I also selected to use Kerberos. Not because I want to complicate the installation, but because I know that Kerberos will be the authentication mechanism of choice within the Operations Manager community. Keep in mind that there will be some extra steps later to complete the Kerberos configuration.
Selecting Kerberos will generate this dialog. Click Yes to continue.
The final screen will display your configuration settings. Click Next to install WSS with these settings and complete the wizard. When the installation completes, click Finish.
This will launch Internet Explorer to the Central Administration site.
Before going any further, let’s first perform those additional tasks to complete the Kerberos configuration. If you’re installing SLD, I’ll assume you know the basics of the SETSPN tool. You could also create these SPN’s by using ADSIEdit.
Register SPN’s for both service accounts, WSS Config Service and WSS Content Pool Service. The following screenshot demonstrates registering only for the WSS Config Service.
Install Service Level Dashboard
Copy the Service Level Dashboard MSI package to the WSS server. Launch setup by running the MSI. You may need to launch the MSI package from an elevated command prompt if installing on Windows 2008. Since Windows 2008 and the induction of AUC, I’ve made a habit of doing this any time I do any installation tasks. You should, too, since not doing so can get you into trouble with AUC blocking some processes and causing failures during installations and patching.
Be sure to run the correct MSI package for your server architecture!
On the “Operations Manager 2007 R2 Information” screen, enter the other WSS Content Pool service account we created earlier in Active Directory. This will be used as the Application Pool Identity. Also enter the Data Warehouse information.
Enter your information on the “Windows SharePoint Services 3.0 Information” screen. For the Site Owner information, I chose to enter the same account I used to install WSS and SLD.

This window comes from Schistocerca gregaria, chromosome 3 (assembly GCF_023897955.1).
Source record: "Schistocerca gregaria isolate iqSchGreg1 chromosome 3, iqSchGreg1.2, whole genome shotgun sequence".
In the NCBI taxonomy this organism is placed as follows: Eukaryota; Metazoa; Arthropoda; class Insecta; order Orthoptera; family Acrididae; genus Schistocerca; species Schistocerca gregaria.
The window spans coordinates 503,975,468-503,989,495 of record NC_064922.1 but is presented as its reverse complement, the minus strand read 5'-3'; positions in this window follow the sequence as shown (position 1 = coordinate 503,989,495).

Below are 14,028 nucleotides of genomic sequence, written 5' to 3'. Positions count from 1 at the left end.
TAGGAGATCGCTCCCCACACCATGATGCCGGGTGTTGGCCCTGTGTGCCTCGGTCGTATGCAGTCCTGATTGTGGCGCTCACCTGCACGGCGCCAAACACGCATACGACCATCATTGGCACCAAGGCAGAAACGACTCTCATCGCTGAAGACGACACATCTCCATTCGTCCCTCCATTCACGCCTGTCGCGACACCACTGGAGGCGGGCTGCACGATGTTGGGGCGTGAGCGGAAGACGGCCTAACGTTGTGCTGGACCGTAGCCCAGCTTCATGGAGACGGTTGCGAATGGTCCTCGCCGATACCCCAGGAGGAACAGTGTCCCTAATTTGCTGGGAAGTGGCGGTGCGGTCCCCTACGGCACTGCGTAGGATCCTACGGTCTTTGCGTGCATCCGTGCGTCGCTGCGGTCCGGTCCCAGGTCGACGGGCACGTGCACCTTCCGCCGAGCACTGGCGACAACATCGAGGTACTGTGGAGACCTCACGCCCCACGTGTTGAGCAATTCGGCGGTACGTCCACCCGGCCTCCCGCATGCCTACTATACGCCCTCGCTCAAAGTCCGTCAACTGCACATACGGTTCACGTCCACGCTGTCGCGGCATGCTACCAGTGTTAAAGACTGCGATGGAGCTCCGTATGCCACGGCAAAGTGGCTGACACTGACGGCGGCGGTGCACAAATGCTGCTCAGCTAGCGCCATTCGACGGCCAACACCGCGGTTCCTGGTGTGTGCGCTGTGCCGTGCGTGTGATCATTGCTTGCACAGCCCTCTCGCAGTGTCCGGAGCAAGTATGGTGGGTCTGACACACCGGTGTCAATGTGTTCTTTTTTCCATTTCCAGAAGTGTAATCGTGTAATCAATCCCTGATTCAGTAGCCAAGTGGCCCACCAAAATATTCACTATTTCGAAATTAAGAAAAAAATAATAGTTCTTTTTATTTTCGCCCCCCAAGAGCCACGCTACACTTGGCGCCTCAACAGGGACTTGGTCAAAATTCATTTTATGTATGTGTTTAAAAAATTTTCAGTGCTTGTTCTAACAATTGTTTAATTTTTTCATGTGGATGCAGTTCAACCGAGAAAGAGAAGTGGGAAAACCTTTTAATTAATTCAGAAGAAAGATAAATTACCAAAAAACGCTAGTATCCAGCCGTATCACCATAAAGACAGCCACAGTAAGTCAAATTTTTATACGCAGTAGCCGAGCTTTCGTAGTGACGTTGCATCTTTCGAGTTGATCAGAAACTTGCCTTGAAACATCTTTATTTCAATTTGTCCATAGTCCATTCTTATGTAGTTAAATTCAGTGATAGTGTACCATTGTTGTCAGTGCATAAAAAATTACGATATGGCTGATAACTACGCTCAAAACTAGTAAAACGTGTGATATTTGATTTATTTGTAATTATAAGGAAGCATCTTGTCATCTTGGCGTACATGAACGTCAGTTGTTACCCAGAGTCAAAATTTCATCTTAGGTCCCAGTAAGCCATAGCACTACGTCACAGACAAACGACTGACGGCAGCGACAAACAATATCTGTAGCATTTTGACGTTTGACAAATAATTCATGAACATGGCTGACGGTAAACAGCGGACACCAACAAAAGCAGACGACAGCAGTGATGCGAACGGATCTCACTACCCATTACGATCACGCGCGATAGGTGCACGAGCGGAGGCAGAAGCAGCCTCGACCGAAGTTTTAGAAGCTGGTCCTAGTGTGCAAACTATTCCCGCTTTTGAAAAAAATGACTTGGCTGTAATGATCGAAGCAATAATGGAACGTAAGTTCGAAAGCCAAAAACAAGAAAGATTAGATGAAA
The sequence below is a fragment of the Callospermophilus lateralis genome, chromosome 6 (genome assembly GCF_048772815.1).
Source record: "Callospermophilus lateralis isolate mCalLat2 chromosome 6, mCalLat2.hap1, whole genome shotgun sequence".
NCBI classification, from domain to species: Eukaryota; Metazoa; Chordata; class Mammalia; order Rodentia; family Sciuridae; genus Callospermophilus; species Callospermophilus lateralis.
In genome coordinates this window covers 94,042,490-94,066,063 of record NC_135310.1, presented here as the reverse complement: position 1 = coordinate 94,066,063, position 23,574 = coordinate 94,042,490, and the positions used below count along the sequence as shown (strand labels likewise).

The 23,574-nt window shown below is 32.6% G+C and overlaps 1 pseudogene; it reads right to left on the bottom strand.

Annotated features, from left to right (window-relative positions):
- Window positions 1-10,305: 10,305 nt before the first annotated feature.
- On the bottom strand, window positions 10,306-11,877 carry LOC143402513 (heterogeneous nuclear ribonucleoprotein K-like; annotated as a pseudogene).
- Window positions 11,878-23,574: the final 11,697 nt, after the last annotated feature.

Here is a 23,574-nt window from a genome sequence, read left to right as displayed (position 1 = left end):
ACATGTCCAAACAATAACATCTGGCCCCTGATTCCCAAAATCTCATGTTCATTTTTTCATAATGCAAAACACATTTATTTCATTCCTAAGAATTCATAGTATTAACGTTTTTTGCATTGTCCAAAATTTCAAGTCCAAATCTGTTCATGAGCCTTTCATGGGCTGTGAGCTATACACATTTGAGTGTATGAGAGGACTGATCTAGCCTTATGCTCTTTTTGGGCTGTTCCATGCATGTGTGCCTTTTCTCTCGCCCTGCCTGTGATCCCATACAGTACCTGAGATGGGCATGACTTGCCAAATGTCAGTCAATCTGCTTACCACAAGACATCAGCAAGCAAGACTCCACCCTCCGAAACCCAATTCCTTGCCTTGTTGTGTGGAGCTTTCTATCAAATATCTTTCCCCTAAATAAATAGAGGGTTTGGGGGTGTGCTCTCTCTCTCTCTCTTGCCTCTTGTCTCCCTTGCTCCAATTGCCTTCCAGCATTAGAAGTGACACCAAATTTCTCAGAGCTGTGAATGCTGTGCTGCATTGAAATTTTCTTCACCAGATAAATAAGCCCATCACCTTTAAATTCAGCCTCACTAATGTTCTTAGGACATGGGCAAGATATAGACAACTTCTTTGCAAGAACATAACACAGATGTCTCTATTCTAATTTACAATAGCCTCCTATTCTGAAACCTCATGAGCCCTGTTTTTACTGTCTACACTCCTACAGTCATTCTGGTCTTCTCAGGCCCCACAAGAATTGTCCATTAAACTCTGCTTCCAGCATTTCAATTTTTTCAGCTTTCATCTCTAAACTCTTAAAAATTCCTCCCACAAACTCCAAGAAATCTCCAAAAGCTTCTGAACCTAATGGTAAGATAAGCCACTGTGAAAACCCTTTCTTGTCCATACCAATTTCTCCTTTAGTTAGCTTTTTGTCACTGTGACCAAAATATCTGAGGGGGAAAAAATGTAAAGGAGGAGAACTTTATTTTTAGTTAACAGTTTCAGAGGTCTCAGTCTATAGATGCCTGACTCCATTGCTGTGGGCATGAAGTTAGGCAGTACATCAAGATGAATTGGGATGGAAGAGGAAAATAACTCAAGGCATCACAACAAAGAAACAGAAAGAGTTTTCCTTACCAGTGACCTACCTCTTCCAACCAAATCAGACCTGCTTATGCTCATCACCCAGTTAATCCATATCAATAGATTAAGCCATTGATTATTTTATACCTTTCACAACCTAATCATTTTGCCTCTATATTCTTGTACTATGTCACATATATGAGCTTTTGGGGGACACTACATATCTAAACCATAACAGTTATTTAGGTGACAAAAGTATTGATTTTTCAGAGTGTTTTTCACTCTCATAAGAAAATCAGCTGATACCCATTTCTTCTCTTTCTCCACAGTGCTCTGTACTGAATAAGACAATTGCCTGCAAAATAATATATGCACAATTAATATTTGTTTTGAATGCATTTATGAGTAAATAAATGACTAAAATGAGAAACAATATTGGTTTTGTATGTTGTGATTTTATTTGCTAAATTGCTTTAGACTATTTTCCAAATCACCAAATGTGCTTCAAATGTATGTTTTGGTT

Then enter the database server name which hosts your WSS databases, and name the SLD database.
Finally, the URL should be auto-filled. I chose to keep the default port.
That’s it for installation. If you have Windows Firewall enabled on your WSS server, don’t forget to add an exception for the SLD site port.
Configure SLD Users
The final step to installing SLD is configuring access to the SLD site. If you read the SLD guide, you understand that SLD really only uses two types of accounts; Users and Administrators (aka, SLDV2.0 Visitors and SLDV2.0 Owners). Most everyone will be a User.
I chose to create two groups in Active Directory, in the same OU that contains my other Operations Manager User Role security groups. I named these groups SLD Users and SLD Admins. Add domain accounts to these groups as needed for SLD access. Association with Operations Manager User Roles is not required for SLD access, as we do not use the Operations Manager User Role SDK workflows to secure SLD.
Next, open Internet Explorer and navigate to the SLD site, and login with an account that is a member of the SLD Admins group.
Navigate to Site Actions > Site Settings > People and Groups > Set Up Groups.
Add your domain groups to their respective roles here. I removed the user account that was automatically added during installation, since that domain account is now added to the SLD Admins security group.
Test the site as a SLD User by signing in with an account that is a member of the SLD Users group.
First thing you’ll notice is there isn’t much to look at, and there is a message directing us to the Site Actions menu. But as a SLD User, the Site Actions menu is hidden.
Sign into the SLD site again with an account that is a member of the SLD Admins group and navigate to Site Actions > Edit Page. You’ll see something similar to this…
Oops. Now I’m getting ahead of myself. I already configured some Service Level Objectives in my environment, so I have one ready to go here. You should see a blank dashboard.
For information about how to configure some basic Service Level Objectives for your dashboard views, see the SLD guide.
Jonathan Almquist | Microsoft Premier Field Engineer